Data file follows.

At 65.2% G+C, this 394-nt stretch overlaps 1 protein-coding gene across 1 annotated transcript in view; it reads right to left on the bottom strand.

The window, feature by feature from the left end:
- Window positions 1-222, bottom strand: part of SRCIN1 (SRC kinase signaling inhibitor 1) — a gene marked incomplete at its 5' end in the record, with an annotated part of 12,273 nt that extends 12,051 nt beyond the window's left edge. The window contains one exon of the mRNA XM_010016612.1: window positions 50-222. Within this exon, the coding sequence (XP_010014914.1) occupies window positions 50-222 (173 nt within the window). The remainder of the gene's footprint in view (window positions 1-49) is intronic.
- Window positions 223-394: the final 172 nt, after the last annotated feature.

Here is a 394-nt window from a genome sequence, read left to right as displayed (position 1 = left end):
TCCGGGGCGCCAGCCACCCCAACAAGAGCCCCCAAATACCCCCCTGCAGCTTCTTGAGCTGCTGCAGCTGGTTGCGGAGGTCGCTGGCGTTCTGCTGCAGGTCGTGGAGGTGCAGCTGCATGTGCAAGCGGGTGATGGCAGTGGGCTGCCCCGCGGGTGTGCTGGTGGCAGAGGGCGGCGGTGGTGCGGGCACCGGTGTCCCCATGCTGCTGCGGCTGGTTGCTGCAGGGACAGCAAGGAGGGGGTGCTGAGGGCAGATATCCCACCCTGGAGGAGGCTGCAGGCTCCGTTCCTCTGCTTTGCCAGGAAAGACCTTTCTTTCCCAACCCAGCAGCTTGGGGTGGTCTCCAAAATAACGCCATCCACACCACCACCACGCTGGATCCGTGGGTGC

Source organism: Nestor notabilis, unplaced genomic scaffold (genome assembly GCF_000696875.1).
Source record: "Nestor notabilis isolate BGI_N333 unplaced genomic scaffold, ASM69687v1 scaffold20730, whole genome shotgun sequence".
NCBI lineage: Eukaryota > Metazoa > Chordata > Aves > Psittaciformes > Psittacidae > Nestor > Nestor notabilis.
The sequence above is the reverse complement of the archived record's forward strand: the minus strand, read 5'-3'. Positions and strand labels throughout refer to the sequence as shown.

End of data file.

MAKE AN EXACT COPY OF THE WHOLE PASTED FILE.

At 65.2% G+C, this 394-nt stretch overlaps 1 protein-coding gene across 1 annotated transcript in view; it reads right to left on the bottom strand.

The window, feature by feature from the left end:
- Window positions 1-222, bottom strand: part of SRCIN1 (SRC kinase signaling inhibitor 1) — a gene marked incomplete at its 5' end in the record, with an annotated part of 12,273 nt that extends 12,051 nt beyond the window's left edge. The window contains one exon of the mRNA XM_010016612.1: window positions 50-222. Within this exon, the coding sequence (XP_010014914.1) occupies window positions 50-222 (173 nt within the window). The remainder of the gene's footprint in view (window positions 1-49) is intronic.
- Window positions 223-394: the final 172 nt, after the last annotated feature.

Here is a 394-nt window from a genome sequence, read left to right as displayed (position 1 = left end):
TCCGGGGCGCCAGCCACCCCAACAAGAGCCCCCAAATACCCCCCTGCAGCTTCTTGAGCTGCTGCAGCTGGTTGCGGAGGTCGCTGGCGTTCTGCTGCAGGTCGTGGAGGTGCAGCTGCATGTGCAAGCGGGTGATGGCAGTGGGCTGCCCCGCGGGTGTGCTGGTGGCAGAGGGCGGCGGTGGTGCGGGCACCGGTGTCCCCATGCTGCTGCGGCTGGTTGCTGCAGGGACAGCAAGGAGGGGGTGCTGAGGGCAGATATCCCACCCTGGAGGAGGCTGCAGGCTCCGTTCCTCTGCTTTGCCAGGAAAGACCTTTCTTTCCCAACCCAGCAGCTTGGGGTGGTCTCCAAAATAACGCCATCCACACCACCACCACGCTGGATCCGTGGGTGC

Source organism: Nestor notabilis, unplaced genomic scaffold (genome assembly GCF_000696875.1).
Source record: "Nestor notabilis isolate BGI_N333 unplaced genomic scaffold, ASM69687v1 scaffold20730, whole genome shotgun sequence".
NCBI lineage: Eukaryota > Metazoa > Chordata > Aves > Psittaciformes > Psittacidae > Nestor > Nestor notabilis.
The sequence above is the reverse complement of the archived record's forward strand: the minus strand, read 5'-3'. Positions and strand labels throughout refer to the sequence as shown.